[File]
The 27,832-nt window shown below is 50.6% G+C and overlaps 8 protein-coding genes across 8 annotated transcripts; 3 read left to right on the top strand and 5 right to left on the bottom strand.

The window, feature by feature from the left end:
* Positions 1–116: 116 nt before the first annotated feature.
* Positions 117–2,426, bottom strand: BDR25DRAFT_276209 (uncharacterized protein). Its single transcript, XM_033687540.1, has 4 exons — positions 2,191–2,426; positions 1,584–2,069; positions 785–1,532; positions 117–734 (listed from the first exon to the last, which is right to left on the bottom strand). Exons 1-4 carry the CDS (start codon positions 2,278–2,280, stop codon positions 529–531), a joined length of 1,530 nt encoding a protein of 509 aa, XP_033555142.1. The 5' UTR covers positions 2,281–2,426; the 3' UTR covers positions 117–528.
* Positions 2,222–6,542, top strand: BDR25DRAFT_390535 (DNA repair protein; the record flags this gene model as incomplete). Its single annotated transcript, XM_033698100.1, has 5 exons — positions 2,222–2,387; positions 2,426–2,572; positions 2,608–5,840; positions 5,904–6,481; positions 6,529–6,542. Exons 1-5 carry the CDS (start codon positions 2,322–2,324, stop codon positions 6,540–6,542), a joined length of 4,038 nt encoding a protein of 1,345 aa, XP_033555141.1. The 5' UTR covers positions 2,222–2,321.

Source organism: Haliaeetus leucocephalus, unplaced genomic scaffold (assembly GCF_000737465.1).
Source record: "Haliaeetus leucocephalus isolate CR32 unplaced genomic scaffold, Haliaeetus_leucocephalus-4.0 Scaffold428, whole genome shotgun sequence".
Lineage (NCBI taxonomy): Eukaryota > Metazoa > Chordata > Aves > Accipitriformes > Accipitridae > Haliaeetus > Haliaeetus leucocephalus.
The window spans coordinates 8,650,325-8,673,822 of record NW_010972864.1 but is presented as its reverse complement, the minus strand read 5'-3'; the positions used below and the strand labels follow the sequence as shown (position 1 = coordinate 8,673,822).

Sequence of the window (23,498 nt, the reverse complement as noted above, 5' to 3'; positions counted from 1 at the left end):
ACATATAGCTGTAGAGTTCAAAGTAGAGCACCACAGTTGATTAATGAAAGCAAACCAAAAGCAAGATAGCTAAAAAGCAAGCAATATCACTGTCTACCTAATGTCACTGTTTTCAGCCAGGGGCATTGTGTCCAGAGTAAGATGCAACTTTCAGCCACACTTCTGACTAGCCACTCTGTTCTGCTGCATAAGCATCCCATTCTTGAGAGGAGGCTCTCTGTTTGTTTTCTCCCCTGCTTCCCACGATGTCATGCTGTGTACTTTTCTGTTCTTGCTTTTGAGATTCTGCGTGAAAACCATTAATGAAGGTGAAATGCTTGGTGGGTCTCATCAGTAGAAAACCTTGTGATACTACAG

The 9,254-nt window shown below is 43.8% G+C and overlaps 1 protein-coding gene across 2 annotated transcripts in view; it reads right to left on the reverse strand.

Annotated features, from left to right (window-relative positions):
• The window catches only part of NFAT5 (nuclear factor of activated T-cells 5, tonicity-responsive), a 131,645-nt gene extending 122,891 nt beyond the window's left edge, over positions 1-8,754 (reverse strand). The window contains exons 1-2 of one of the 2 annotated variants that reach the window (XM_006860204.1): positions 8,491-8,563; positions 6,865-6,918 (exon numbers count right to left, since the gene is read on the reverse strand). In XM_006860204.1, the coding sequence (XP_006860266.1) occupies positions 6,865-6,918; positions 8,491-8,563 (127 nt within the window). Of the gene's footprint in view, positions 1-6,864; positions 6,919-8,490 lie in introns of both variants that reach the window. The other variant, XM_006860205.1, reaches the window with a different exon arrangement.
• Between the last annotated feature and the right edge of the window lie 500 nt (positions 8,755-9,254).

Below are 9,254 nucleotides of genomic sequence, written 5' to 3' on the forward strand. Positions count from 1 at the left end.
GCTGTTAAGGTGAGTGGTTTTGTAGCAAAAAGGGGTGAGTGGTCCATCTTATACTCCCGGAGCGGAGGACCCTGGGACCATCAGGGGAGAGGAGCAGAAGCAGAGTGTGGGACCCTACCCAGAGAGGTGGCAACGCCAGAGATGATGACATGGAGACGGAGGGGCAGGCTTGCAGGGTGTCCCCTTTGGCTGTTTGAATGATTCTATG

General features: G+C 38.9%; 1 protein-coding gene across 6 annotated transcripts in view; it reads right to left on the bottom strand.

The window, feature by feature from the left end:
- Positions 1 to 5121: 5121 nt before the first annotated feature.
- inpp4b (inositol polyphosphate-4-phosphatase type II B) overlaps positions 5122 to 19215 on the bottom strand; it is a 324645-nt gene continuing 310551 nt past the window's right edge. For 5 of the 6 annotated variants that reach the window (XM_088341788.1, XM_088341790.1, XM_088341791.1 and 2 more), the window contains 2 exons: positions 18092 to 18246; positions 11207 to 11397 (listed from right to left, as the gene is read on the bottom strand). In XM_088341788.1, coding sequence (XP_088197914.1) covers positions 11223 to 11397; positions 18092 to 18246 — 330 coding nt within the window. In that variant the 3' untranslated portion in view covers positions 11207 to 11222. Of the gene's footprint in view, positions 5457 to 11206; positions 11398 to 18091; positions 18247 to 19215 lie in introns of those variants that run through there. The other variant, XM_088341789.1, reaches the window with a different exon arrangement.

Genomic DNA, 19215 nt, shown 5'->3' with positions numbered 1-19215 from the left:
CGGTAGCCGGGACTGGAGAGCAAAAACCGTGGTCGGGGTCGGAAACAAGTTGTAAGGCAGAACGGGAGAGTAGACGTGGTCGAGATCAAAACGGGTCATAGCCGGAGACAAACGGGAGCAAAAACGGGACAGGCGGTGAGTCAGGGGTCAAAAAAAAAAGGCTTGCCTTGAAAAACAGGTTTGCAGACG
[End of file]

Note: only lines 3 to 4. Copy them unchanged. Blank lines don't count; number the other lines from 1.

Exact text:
* Positions 1–116: 116 nt before the first annotated feature.
* Positions 117–2,426, bottom strand: BDR25DRAFT_276209 (uncharacterized protein). Its single transcript, XM_033687540.1, has 4 exons — positions 2,191–2,426; positions 1,584–2,069; positions 785–1,532; positions 117–734 (listed from the first exon to the last, which is right to left on the bottom strand). Exons 1-4 carry the CDS (start codon positions 2,278–2,280, stop codon positions 529–531), a joined length of 1,530 nt encoding a protein of 509 aa, XP_033555142.1. The 5' UTR covers positions 2,281–2,426; the 3' UTR covers positions 117–528.